While this piece of research was highly informative as a first glimpse into the respiratory microbiology of Orang Asli communities, it could nevertheless have been strengthened in a number of ways. First, it was only possible to visit two sites on a single occasion, and to conduct a pragmatic survey of the communities. As a consequence, the study lacks follow-up and longitudinal data. While we were very successful at recruiting older children and adults, future studies will have to identify how to recruit greater numbers of younger children in particular. In addition, those >65 years old were poorly represented as well. While we have included self-reported symptoms of respiratory infection, we have consciously avoided overinterpretation of these data. Health records are nonexistent for these communities, and there are suggestions that these communities suffer from a lack of adequate provision and/or are reluctant to seek out healthcare62, and thus it is impossible to determine their validity. It is intriguing that participants from Site 1 reported significantly greater incidences of respiratory infection, both in the preceding 1 and 3 months, and suggests community-specific health burdens. That this does not correlate to the greater incidence of pneumococcal serotypes associated with disease, and is not associated with any notable difference in microbiome composition in individuals from this particular site opens this as a question for future study. In terms of pathobiont carriage, serotyping of more than one pneumococcal isolate from each individual would have enabled a determination of the prevalence of multiple serotype carriage. Serotyping of H. influenzae would also have been informative, although future work on exploring the genomics of all isolates will address this in more detail. This additional insight could also be expanded to include all the pathogens/pathobionts isolated. Moreover, here we have relied on culture to determine carriage, which can be less sensitive than molecular methods as we have and others have shown previously35,63. As with all microbiome research, longitudinal sampling taking into account an individual’s temporal variability, the seasonality and medical history would be desirable. Finally, the lack of data on bacterial load leaves open the question, particularly with respect to nasal profiles, of whether this may be a factor in the differences we observed in clusters.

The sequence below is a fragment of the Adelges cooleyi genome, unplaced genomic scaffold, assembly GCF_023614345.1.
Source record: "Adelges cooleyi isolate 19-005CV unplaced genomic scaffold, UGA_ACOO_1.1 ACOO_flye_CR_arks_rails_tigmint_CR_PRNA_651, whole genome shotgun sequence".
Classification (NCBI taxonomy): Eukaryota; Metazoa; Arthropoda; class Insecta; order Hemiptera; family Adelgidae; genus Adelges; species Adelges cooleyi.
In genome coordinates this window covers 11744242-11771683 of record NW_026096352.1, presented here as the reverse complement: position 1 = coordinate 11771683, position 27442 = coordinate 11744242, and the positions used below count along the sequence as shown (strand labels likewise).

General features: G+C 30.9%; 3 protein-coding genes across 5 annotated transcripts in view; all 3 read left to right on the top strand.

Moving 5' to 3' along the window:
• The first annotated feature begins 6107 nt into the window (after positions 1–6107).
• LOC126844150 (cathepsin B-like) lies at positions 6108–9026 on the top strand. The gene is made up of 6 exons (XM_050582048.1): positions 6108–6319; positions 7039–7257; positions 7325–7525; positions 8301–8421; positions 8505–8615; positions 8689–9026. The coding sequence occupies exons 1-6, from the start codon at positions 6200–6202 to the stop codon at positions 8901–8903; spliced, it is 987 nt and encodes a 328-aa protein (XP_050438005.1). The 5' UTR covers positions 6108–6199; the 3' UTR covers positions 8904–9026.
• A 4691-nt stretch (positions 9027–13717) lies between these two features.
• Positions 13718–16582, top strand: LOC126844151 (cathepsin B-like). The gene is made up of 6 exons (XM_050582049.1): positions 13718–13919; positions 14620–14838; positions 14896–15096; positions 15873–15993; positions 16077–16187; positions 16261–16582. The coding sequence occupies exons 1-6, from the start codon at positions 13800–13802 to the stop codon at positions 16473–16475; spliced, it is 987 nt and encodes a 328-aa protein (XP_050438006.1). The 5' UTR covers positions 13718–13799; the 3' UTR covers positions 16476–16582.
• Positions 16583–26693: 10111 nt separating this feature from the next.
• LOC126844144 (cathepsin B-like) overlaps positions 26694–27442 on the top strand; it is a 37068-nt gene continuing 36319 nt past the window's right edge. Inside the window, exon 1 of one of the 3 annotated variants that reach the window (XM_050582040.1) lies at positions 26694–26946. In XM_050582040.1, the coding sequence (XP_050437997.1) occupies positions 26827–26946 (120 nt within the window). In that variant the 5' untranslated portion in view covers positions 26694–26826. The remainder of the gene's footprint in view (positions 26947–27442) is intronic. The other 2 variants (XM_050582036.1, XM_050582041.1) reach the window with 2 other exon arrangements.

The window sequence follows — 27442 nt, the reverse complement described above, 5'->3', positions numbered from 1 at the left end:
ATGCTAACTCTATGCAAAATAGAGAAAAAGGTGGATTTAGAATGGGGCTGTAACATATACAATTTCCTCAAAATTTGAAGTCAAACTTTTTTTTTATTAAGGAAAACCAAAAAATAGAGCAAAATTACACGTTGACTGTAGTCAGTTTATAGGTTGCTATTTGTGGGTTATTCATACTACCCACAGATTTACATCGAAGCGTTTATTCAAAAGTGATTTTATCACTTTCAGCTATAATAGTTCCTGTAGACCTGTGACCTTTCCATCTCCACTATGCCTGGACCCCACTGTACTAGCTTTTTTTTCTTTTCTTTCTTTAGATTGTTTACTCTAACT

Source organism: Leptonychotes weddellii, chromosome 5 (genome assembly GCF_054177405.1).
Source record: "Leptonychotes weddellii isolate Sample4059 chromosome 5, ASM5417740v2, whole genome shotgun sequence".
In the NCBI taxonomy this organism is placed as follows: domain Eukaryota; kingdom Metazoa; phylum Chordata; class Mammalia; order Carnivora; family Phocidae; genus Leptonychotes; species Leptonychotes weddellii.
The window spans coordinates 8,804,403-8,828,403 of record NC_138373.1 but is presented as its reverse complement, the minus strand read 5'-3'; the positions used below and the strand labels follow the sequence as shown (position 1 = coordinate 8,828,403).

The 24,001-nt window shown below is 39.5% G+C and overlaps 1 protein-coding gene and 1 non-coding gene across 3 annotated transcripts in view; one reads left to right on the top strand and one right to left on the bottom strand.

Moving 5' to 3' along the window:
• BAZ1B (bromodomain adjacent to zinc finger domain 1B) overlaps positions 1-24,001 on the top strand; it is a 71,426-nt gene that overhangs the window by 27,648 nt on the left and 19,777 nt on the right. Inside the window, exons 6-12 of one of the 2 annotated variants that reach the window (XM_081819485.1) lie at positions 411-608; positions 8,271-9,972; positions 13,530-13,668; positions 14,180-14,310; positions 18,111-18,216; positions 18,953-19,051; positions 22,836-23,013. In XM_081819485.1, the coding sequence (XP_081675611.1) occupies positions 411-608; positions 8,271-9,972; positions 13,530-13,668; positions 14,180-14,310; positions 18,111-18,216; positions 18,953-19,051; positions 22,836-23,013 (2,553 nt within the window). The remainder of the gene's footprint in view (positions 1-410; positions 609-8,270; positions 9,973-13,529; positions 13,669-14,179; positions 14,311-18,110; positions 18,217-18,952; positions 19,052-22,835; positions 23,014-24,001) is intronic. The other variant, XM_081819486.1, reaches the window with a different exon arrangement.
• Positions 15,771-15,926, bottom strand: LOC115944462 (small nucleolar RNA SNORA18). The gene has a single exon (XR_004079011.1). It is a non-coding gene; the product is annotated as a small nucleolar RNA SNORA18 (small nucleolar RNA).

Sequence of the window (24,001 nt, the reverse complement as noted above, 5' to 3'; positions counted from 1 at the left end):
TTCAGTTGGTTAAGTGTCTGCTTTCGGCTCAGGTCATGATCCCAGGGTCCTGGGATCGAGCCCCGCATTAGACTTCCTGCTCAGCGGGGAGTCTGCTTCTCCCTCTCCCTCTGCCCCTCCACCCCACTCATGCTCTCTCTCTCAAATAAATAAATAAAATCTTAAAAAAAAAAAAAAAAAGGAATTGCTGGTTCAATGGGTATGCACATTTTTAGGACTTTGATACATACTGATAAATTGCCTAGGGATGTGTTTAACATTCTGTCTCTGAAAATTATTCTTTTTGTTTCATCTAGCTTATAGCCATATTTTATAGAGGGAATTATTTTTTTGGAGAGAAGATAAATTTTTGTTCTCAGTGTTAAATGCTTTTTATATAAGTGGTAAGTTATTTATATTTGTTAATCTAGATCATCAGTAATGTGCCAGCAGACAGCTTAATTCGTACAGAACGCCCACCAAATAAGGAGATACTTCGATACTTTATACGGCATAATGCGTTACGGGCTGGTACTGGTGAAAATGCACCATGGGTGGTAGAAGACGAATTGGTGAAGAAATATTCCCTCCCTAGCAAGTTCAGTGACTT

Important findings from this study include the prevalence of pneumococcal serotypes that would be covered by pneumococcal conjugate vaccines, supporting their introduction as part of a national immunisation programme. The high prevalence of S. aureus carriage is noteworthy and warrants further study. In terms of the airway microbiomes the dominance of Corynebacterium, additionally with Dolosigranulum and Moraxella in nasal profiles is particularly intriguing and future work should explore these commensals in the context of burden and susceptibility to both acute and chronic respiratory conditions in these communities.